type is set to "normal." The root user account is authorized to use the
    solaris.* and solaris.grant authorizations as defined in auth_attr, and can
    utilize commands that are defined for the "All" profile.

    An example of a role entry would look like this:

    filemngr::::type=role;profile=Filesystem
    ?Management,All

    The name of the role is filemngr, as indicated by the type=role tag, and the
    role has access to the commands that are allowed by the "Filesystem
    Management" profile and the "All" profiles.
    /etc/security/auth_attr
    The second file we'll look at is /etc/security/aut_attr. This file contains
    authorizations to restricted system functions. Some of these functions
    include changing date/time, system shutdown, auditing, and other system-type
    functions. You can create your own system definitions and include them in
    this file as well. Any function that starts with "solaris.something" is
    defined by Sun. If you want to add your own authorizations, we recommend
    that you use your company Web address in reverse format (i.e.,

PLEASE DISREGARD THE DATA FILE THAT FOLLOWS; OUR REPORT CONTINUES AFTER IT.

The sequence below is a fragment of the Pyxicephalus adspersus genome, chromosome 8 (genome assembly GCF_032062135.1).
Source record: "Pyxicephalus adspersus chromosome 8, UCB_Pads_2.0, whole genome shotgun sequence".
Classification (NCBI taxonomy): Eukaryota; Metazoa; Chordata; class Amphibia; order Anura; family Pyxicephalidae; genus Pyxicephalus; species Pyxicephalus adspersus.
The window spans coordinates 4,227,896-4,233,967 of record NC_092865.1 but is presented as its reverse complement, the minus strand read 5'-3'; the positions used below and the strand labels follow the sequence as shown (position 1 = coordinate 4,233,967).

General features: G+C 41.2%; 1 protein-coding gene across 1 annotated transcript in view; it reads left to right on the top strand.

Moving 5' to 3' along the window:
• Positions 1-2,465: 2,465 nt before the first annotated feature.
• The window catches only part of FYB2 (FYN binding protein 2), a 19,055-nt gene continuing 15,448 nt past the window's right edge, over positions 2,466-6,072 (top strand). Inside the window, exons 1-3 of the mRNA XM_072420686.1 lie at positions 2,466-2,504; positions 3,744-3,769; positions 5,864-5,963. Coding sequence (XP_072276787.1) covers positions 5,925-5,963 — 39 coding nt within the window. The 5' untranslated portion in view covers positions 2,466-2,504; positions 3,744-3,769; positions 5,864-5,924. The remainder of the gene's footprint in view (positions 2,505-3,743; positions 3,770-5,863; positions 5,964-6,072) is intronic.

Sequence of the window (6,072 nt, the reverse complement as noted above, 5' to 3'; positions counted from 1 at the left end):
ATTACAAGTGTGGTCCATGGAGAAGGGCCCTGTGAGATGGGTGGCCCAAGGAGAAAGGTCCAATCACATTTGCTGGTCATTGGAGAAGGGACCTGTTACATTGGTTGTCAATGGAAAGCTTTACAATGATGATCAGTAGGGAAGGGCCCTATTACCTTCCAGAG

com.yourcompany.authorization_name). By doing this, you'll ensure that
    future upgrades or changes in future versions of Solaris won't wipe out your
    custom definitions.
    You can add authorizations for users or roles in one of two ways. You can
    either add authorizations directly in the /etc/user_attr file, or indirectly
    by adding them to profiles and then assigning the profile to a user or role.

    Certain privileged programs use this file to determine the users' rights to
    execute that program. This file also defines the location of the Help file
    to use in GUI programs. The file has the following fields:

    Authname. A unique string used to define the authorization in the format of
    prefix.suffix. The prefix should be your company's domain name in reverse
    syntax, and the suffix should be the functional area that you're granting
    authorizations for. This might look like com.yourcompanyname.authname. If
    the authname ends in a period, then it doesn't grant or deny access to
    programs, but can be used within a GUI application as a heading.
    Res1. Reserved for future use.
    Res2. Reserved for future use.
    Short-desc. A short description suitable for displaying in a GUI.
    Long-desc. A long description that could be used in a GUI Help file.
    Attr. An optional list that describes the attributes of the authorization.
    The Help keyword identifies a Help file in HTML format. You can access help
    files from the index.html file in the /usr/lib/help/auths/locale/C
    directory.
    Some example entries in this file would look like:

    solaris.jobs.:::Cron and At Jobs::
    ?help=JobHeader.html